“If a multistate sex trafficking operation is in place," he continued, "those responsible must be pursued to stop the exploitation of girls and young women. If these visits are part of a ‘dirty tricks’ campaign, they must be condemned. Falsely claiming sex trafficking to health professionals to advance a political agenda is an astoundingly cynical form of political activity."
Yes. Astoundingly cynical. Put aside for a moment the ridiculous proposition that suddenly, out of nowhere, a multi-state effort by sex traffickers pops up openly seeking health care for victims of their crimes, i.e. youth entrapped in a virtual cycle of slavery, abuse, and exploitation at the hands of the traffickers themselves. What purpose does such a hoax serve? Does it help to clarify for policymakers, the media, and potentially engaged constituencies the problems of sex trafficking in the United States? Assist in identifying victims of sex trafficking? Focus on reducing the violence to which street children are exposed? Exam the policies and conditions that might exacerbate sex trafficking of minors? Help get victims of sex trafficking urgently needed medical care, shelter, legal help? Victims of sex trafficking after all, also need sexual health services because, for example, they are more likely to contract sexually transmitted infections. Does this help them get treatment?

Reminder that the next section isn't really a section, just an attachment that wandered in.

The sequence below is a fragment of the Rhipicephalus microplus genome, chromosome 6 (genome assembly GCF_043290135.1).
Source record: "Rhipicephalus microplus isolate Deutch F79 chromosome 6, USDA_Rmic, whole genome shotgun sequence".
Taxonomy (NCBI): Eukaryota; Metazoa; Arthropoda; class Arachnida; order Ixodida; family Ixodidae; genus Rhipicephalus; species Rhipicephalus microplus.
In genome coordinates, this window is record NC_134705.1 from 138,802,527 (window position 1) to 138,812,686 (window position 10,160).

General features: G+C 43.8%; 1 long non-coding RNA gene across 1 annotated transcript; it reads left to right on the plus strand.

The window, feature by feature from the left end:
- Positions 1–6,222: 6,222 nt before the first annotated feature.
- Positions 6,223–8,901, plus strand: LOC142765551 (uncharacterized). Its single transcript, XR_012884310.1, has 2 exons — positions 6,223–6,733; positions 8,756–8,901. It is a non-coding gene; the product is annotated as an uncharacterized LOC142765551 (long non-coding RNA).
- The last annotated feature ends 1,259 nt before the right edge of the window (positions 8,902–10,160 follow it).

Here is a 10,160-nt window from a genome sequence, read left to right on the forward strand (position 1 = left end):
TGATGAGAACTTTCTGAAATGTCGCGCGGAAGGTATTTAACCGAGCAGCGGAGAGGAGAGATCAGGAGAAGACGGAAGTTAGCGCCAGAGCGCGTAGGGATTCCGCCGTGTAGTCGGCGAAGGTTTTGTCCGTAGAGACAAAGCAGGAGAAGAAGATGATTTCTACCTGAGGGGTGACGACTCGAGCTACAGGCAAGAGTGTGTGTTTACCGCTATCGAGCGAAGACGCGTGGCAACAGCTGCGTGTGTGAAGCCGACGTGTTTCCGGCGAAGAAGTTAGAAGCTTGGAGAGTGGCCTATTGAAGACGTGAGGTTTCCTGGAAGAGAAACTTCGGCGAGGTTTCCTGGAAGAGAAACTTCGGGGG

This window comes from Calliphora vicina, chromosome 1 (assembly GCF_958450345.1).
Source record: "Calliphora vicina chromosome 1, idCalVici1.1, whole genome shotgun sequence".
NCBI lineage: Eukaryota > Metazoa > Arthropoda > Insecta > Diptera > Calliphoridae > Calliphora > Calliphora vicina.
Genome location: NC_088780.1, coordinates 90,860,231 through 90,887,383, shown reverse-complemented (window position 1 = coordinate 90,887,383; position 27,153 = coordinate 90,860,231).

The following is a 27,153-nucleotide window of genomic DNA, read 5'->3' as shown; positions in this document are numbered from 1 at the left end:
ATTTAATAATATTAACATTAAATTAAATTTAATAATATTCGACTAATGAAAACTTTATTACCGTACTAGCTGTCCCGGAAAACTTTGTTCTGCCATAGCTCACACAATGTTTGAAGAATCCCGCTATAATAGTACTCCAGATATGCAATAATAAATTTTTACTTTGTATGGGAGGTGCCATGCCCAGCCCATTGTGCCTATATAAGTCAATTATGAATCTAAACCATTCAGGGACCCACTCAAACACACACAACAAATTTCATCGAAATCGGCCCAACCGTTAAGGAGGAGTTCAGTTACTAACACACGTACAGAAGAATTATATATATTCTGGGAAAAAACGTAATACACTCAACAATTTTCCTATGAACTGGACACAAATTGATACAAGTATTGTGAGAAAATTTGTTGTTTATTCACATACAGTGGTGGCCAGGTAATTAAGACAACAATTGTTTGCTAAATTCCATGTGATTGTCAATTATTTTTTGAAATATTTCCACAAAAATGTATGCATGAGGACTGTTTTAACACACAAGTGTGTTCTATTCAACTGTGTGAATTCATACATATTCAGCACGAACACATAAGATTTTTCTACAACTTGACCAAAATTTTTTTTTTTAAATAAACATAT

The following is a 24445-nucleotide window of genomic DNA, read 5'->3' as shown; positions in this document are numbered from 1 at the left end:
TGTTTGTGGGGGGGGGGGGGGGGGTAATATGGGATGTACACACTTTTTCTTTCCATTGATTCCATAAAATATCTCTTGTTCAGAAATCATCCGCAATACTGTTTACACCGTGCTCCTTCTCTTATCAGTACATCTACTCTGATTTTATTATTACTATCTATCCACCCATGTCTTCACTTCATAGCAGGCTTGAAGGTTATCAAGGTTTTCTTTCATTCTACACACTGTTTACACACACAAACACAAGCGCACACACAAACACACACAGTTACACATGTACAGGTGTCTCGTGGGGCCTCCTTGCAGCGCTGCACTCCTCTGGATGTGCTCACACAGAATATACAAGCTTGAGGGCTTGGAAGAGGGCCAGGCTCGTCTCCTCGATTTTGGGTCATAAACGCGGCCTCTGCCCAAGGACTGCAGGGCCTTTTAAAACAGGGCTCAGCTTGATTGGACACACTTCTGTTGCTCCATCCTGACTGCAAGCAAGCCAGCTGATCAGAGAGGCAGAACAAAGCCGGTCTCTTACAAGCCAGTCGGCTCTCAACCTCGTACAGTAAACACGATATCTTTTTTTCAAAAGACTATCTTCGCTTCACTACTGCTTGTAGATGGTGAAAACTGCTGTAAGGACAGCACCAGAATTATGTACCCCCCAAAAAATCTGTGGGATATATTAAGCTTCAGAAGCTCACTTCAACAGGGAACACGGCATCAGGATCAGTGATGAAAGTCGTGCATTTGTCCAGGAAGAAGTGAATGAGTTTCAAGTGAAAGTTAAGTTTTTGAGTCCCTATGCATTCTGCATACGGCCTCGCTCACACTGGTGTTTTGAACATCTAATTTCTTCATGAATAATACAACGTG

It's not about the victims of actual crimes. It's not about helping young girls and boys caught in a cycle of abandonment, abuse, violence and poverty. It's not about "life."
What is it about? A craven agenda of ideology and lies supported by a full-time anti-choice industry and countless federal and state lawmakers who appear to have nothing better to do than to write one after another laws to restrict women's fundamental human rights.
The goal, according to Rose, is to "unnerve Planned Parenthood employees and eventually put them out of business."
"We will work to de-fund them in every state wherever it is possible, to de-license them and to expose them," she told the conservative Value Voters Summit in October.
"The other part of it, too, is to create controversy within the organization, keep them on their toes," she said. "We need to help them feel that fear."
Given the unmet need for health care generally in this county, and for unmet sexual and reproductive health care particularly, Rose surely could have picked a more noble goal. Planned Parenthood operates more than 800 health centers across the country, and serves some 3 million clients a year with a range of voluntary health and family planning services. The centers provided women with 324,008 legal abortions in 2008, about one-fourth of the national total.
What is the point of a "sting" operation if the goal is just to get the "sting?" How does the work of these scam artists help anyone, much less the victims of child trafficking?